Domestic violence affects everyone involved. An aggressor may face legal repercussions as well as a social stigma. In addition, victims may suffer physical and emotional harm. However, there is a third party that may also be affected by domestic violence—children.
Many individuals fail to consider the long-lasting emotional damage that can befall children who have witnessed domestic violence. Children who have witnessed violent acts in the home are more likely to show behavioral problems in school and in the home.
In Utah, acts of domestic violence committed in the presence of children are taken especially seriously. Penalties accompanied with this offense are severe and can put a defendant’s freedom in question. Overcoming these cases requires the knowledge of a skilled attorney.
Domestic Violence in the Presence of a Child Information Center
- What constitutes domestic violence in the presence of a child?
- Can this offense be combined with a domestic violence offense?
- What are the legal consequences of a conviction?
What constitutes domestic violence in the presence of a child?
Utah Code §76-5-1-109.1 states an individual commits domestic violence in the presence of a child when he or she does any of the following:
- Commits or attempts to commit criminal homicide against a cohabitant in the presence of a child;
- Intentionally causes serious bodily injury to a cohabitant or uses a dangerous weapon or other means or force likely to produce death of serious bodily injury against a cohabitant, in the presence of a child; or
- Under circumstances not amounting to a violation of the aforementioned acts, commits an act of domestic violence in the presence of a child.
Can this offense be combined with a domestic violence offense?
As of May 12, 2009, Utah Code §76-5-109.1 was amended to charge domestic violence in the presence of a child as a separate crime in addition to a domestic violence charge where the victim is a cohabitant. A prosecutor may choose to file one charge or two separate charges.
In addition, if an individual commits domestic violence in the presence of more than one child, separate charges may be filed for each child present during the act.
What are the legal consequences of a conviction?
Domestic violence committed in the presence of a child carries serious consequences. Utah penalizes those convicted of this offense with a third-degree felony if it results in homicide or serious bodily injury or with a class B misdemeanor if circumstances do not amount to homicide or serious bodily injury.
For offenses categorized as third-degree felonies, penalties for a conviction are up to five years imprisonment, and/or up to $5,000. For class B misdemeanors, punishment is up to six months jail time, and/or up to $1,000 in fines.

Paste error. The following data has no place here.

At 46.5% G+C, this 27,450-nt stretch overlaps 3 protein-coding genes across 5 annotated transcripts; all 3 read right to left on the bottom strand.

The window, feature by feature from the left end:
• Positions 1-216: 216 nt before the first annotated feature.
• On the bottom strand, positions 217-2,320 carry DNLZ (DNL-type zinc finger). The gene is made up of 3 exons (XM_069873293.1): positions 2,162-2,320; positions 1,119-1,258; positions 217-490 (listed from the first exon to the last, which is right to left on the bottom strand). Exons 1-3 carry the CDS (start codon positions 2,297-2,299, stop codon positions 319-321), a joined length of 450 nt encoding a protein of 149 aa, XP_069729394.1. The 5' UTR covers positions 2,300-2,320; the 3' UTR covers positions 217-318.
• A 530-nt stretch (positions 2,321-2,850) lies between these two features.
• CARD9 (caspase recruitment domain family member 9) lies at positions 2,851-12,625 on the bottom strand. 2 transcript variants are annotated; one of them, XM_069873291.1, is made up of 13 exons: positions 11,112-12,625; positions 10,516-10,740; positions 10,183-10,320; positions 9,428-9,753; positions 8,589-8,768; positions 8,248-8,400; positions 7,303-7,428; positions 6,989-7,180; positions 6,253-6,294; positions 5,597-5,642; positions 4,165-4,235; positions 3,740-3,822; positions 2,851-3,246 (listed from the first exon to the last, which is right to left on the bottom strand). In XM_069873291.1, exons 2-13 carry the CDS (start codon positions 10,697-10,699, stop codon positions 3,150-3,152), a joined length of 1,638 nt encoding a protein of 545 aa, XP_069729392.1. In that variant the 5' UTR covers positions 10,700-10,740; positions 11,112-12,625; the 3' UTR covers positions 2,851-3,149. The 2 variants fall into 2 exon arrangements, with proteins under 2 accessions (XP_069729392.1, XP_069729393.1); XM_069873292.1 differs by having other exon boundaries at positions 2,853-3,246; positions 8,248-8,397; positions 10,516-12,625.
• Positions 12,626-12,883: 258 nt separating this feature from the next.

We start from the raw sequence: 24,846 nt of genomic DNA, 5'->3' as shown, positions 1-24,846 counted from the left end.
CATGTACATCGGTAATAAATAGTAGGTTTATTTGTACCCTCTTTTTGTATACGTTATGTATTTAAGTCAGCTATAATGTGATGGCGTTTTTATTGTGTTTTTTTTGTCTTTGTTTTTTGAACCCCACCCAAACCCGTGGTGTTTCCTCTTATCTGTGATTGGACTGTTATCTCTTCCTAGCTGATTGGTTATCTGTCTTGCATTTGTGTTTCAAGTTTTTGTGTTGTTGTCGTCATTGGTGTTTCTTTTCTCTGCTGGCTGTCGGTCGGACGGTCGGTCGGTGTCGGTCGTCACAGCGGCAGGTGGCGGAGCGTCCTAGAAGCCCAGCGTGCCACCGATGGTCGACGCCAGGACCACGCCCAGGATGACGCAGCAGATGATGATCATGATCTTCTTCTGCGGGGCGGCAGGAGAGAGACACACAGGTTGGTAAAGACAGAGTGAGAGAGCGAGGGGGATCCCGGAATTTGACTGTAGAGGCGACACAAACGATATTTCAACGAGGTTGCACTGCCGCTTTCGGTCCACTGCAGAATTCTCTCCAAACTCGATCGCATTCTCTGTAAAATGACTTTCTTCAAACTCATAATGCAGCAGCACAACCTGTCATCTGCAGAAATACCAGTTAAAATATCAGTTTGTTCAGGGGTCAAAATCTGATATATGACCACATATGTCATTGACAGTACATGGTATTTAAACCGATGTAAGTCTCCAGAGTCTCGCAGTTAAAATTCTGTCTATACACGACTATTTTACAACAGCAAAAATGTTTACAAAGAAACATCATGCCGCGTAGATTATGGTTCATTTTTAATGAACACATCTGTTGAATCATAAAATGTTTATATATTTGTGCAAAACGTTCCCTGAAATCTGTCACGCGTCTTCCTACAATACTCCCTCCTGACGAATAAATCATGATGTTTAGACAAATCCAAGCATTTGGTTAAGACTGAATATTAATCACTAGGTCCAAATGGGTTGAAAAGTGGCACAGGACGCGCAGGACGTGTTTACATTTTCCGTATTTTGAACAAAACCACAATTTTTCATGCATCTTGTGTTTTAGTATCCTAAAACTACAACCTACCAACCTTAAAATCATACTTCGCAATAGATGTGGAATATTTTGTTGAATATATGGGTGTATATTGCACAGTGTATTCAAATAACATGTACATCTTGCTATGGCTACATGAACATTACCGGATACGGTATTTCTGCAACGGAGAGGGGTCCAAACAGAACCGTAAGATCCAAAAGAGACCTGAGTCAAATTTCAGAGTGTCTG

Disorderly conduct is commonly associated with public intoxication; however, intoxication is not required to be charged with this offense. A disorderly conduct charge focuses more on inappropriate behaviors conducted in a public place.
This type of offense is typically considered a minor infraction; however, it is still wise to seek legal counsel to determine the proper solution to your problem.
Disorderly Conduct Information Center
- Disorderly Conduct Defined
- Penalties for Disorderly Conduct
- Notable Facts about Disorderly Conduct
Disorderly Conduct Defined- §76-9-102
Utah code defines disorderly conduct as:
- A refusal to comply with a lawful order of law enforcement to move from a public place; or knowingly creating a hazardous or physically offensive condition which serves no legitimate purpose; or
- While intending to cause public inconvenience, annoyance, or alarm, or recklessly creating a risk thereof, a person:
- Engages in a fight or threatening behavior;
- Makes unreasonable noise in public;
- Makes unreasonable noise in a private place which can be heard in public; or
- Obstructs vehicular or pedestrian traffic in public.
Penalties for Disorderly Conduct
Disorderly conduct carries somewhat minor consequences; however, it can still serve as a hindrance to employment opportunities. Some of these penalties include fines, forfeiture, disqualification, or any combination.
Notable Facts about Disorderly Conduct
- Disorderly conduct does not have to involve alcohol;
- Domestic violent can sometimes be categorized as disorderly conduct; and
- Individuals convicted of disorderly conduct (domestic violence) may not possess firearms for life.
Free Consultation with Criminal Defense Attoreny
Call Ascent Law today for your free consultation (801) 676-5506. We want to help you fix any Domestic Violence in the Presence of a Child charges.
8833 S. Redwood Road, Suite C
West Jordan, Utah
84088 United States
Telephone: (801) 676-5506